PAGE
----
News, stories and reports from Forestry Commission Scotland and the National Forest Estate

News blog

News, stories and reports from Forestry Commission Scotland and the National Forest Estate. You can follow this feed with RSS or Atom, or on Twitter. We also publish press releases.

Wildlife Crime Officers visit local primary school

Wildlife crime and the effects it can have on the local community were highlighted during primary school visits in Northern Monadhliath area.



Management of the National Forest Estate reconfirmed as industry best practice

Sustainable Forest Management is at the heart of how we look after the National Forest Estate, and we are delighted to have passed an audit by United Kingdom Woodland Assurance Standard with flying colours.

Gaining certification means being assessed against criteria that includes management planning, consultation, woodland design, operations, conservation and enhancement of biodiversity. Woodland access and recreation for local communities is also a factor that is audited. 



The significance of deer on the NFE

The Scottish deer population is estimated to be around 777,000 and has an important part to play in Scotland’s biodiversity.

Deer can have a major effect on habitat and the landscape. To help protect the forest environment, we play a significant role in sustainable deer management through the proactive management of deer numbers, densities and damage impacts on the National Forest Estate (NFE).

roe deer


Community Champions wanted

Want to train as a forestry volunteer but don’t know where to start? Our Voluntary Community Champion (VCC) Programme could be the place for you to take that first step.

The voluntary programme is a one year initiative which trains people from minority groups to lead events and activities in woodlands and forests. The programme aims to educate people from diverse backgrounds, providing knowledge and skills on how to access their local woodlands for the benefits of health, work and play.

It has been running for two years now and has been very successful to help everyone enjoy the woodlands.

community champions


Forestry and Water Scotland

A new initiative has been launched across the Scottish forestry sector to reduce diffuse pollution risk by improving forestry practice

The Forestry and Water Scotland initiative brings together new and established resources to help forest owners, managers and practitioners follow good forestry practice to improve water management on their sites.

Two new resources just published are the Know the Rules bookletand Keep Your Distance vehicle sticker. Both contain straightforward messages to help Operators to raise the bar on how forestry operations are planned, communicated and managed to protect the water environment.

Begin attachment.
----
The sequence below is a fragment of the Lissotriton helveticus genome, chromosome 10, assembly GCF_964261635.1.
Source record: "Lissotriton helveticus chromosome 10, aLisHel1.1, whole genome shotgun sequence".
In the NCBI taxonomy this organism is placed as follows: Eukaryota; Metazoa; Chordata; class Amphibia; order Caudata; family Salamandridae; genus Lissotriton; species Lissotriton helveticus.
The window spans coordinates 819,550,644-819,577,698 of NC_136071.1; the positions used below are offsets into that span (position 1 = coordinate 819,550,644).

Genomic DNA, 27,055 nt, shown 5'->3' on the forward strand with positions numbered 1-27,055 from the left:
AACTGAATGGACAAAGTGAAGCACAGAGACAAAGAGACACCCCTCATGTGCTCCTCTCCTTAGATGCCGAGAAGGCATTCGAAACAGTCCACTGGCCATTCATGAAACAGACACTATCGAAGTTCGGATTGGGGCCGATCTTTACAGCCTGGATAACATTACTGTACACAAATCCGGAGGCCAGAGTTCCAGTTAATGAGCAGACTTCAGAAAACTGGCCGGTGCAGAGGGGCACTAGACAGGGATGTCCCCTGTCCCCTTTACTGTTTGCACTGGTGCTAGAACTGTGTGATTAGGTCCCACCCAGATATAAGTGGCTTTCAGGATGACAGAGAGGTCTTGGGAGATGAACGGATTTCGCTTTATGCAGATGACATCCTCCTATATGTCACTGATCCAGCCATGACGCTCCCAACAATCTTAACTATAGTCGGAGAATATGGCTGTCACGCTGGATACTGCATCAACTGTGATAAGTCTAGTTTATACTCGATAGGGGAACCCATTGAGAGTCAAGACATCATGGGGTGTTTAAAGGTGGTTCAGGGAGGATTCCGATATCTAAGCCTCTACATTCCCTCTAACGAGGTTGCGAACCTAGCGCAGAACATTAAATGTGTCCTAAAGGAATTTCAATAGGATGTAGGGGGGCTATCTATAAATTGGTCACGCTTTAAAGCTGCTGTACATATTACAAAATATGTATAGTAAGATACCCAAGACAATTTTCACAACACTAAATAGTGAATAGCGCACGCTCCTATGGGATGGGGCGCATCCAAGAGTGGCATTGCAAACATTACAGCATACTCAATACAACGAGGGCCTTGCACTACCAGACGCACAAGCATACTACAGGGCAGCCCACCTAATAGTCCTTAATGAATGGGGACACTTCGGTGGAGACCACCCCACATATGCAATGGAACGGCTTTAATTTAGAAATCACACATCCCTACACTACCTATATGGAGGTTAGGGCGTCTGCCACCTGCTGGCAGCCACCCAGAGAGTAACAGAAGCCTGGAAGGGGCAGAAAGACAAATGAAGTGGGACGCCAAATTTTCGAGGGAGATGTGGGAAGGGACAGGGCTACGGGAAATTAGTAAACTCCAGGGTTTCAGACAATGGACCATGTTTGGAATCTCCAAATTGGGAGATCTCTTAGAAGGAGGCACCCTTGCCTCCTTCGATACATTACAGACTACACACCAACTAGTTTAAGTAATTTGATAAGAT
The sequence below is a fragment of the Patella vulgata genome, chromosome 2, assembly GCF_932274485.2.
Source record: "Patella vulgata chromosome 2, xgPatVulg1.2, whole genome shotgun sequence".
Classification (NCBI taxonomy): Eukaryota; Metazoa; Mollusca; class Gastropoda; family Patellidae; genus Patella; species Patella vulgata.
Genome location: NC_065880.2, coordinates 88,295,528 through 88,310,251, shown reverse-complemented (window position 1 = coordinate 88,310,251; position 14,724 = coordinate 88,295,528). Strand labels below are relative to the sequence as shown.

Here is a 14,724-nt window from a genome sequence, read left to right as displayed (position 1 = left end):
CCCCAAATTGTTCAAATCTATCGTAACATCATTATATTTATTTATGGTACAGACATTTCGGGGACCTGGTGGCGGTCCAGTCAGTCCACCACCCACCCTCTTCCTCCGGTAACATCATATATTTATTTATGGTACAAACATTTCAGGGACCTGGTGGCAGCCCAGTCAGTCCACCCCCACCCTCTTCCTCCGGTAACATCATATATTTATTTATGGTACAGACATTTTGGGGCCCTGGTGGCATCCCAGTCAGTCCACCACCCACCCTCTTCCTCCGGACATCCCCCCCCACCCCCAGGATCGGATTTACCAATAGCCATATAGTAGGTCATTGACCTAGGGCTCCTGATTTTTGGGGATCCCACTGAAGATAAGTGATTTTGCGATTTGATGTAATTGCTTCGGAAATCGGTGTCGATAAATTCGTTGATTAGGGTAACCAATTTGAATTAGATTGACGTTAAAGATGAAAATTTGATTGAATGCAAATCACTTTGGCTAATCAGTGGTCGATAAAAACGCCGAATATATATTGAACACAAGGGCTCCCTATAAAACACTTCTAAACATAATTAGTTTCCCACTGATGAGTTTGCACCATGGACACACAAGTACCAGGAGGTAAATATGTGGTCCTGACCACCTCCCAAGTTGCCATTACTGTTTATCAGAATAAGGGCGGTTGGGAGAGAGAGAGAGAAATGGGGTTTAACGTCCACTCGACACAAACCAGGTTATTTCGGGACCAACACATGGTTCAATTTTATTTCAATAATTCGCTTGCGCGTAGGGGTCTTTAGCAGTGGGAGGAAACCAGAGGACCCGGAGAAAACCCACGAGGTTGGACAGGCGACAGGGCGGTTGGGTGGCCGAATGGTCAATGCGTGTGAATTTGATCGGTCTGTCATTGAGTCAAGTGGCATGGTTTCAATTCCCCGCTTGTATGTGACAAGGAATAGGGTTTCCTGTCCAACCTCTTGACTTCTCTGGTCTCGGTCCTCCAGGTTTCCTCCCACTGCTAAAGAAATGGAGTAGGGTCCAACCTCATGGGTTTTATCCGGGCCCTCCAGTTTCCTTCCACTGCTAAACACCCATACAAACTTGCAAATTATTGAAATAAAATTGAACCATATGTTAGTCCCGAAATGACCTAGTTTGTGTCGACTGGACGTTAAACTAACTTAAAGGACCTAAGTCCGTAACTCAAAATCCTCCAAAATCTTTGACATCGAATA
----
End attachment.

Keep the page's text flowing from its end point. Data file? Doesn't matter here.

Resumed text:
Bumper acorn crop helps native woodlands

Around 1.2 million acorns have been collected in Galloway Forest Park as part of a project to expand and link native Ancient Oakwoods which will create semi natural habitats from the hill tops to the coast.

The project involves restoring Protected Ancient Woodlands sites and linking the woodlands through forest restructuring via natural regeneration and planting of local provenance native species.

galloway core forest sites


Napier’s timber technology research hub

Very recently, Edinburgh Napier University announced that it will be investing £3 million into a new research hub that will support the construction of sustainable housing in the UK.

The University says that the facility will be open in the Spring 2017 and that it will work with the industry to “accelerate the development of a range of timber technologies.”



Protecting the Stones of Worship

Damage caused by a Pagan bonfire to the stone circle of Na Clachan Aoraidh - set high on the limestone ridge of Cnoc na Craoibhe above Loch Tummel in Tay Forest District - was turned into an opportunity to investigate and record the site in detail.

Na Clachan Aoraidh translates from Gaelic as ‘the Stones of Worship’. The site is an unusual ‘four poster’ stone circle – a square arrangement of four large stones on a low stone-built platform. It’s an early Bronze Age ceremonial site and was probably built about 4,000 years ago.

na clachan aoraidh


Floating pier helps Scotland’s rural economy

Timber haulage is an important part of the forestry life cycle, benefitting communities and the economy.

With timber harvesting rising to over 7 million tonnes per annum in Scotland, the Scottish Timber Transport Scheme seeks to facilitate the sustainable transport of timber for the benefit of local communities and the environment.  It has funding of £2.2m in 2016/17.

One of the approved projects in 2016 is a floating pier to be built in Ardcastle in West Argyll.